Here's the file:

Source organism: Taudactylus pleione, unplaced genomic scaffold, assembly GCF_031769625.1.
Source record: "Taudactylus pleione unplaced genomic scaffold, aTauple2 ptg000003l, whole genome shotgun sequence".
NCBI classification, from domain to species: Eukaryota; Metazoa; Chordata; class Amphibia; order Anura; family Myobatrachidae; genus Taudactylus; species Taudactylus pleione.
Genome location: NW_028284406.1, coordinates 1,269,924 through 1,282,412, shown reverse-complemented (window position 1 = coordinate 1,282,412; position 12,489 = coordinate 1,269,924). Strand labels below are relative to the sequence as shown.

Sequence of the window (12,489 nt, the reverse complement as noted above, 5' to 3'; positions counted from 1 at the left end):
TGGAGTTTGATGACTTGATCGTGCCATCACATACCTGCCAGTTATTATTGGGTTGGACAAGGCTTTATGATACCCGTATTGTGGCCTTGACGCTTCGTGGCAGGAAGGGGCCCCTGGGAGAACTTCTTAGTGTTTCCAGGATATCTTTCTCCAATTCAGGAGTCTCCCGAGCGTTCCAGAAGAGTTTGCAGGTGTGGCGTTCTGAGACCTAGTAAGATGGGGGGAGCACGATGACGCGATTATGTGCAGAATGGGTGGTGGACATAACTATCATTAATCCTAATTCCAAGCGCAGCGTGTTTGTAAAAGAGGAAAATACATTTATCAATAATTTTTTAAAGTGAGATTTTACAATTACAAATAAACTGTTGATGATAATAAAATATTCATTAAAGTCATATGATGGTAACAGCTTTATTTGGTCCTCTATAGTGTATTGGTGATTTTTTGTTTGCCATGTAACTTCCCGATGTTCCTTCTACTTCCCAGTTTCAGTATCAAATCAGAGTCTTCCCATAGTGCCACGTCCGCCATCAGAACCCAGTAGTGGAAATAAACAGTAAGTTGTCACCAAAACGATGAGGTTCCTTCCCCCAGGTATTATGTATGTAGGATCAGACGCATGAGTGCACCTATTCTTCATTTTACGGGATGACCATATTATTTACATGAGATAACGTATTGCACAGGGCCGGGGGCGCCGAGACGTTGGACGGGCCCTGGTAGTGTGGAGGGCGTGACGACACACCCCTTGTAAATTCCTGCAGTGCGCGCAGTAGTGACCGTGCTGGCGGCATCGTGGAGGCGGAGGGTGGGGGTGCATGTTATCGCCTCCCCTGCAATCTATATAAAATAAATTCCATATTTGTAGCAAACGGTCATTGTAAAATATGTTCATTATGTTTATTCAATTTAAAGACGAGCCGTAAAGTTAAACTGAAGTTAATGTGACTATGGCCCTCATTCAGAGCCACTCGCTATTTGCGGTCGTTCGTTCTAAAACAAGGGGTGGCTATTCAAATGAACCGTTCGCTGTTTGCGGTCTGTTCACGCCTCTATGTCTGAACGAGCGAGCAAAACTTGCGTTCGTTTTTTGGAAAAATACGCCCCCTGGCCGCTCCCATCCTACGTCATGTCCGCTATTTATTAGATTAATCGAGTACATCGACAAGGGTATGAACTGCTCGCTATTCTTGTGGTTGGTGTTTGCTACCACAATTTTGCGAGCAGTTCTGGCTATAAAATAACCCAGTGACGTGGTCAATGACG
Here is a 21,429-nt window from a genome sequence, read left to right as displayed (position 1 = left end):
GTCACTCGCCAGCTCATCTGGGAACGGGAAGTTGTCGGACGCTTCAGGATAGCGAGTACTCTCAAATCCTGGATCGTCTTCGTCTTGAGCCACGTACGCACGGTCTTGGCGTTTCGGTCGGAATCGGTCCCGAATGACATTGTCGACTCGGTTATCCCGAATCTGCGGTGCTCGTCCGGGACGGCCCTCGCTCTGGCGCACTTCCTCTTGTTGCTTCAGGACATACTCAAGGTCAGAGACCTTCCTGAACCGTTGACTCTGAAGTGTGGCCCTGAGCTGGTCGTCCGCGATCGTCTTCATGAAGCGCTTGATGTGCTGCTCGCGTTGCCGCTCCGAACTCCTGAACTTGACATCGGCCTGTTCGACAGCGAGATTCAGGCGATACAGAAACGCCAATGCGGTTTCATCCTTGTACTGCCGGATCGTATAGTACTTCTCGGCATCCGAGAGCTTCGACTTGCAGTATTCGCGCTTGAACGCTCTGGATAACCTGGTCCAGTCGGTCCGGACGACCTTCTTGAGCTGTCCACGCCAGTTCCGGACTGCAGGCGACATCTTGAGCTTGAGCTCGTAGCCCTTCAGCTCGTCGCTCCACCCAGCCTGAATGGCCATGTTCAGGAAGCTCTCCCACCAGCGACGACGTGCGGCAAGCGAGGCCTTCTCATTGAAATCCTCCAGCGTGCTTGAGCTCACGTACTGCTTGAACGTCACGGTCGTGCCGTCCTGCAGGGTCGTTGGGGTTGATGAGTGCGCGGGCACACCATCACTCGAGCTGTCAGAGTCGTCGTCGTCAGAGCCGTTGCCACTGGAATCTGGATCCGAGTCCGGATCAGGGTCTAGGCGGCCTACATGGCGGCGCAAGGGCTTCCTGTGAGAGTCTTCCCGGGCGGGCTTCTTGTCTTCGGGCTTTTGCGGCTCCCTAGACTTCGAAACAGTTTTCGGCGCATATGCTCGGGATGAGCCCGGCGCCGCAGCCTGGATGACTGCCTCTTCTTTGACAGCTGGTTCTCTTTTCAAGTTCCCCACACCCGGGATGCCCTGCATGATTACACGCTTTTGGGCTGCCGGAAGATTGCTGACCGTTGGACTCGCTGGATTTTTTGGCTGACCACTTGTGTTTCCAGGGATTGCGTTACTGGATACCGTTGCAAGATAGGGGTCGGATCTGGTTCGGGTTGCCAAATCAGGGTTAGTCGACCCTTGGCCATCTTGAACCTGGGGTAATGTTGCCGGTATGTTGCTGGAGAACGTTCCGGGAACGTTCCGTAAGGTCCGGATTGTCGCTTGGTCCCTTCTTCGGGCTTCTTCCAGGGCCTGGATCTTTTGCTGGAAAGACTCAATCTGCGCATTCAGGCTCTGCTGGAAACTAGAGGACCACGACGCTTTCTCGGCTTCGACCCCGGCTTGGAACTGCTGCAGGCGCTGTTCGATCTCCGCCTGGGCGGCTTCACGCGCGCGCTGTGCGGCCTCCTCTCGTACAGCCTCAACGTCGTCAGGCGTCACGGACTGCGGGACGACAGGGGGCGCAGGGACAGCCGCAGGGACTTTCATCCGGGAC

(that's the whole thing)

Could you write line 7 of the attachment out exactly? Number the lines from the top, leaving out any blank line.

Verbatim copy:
Here is a 21,429-nt window from a genome sequence, read left to right as displayed (position 1 = left end):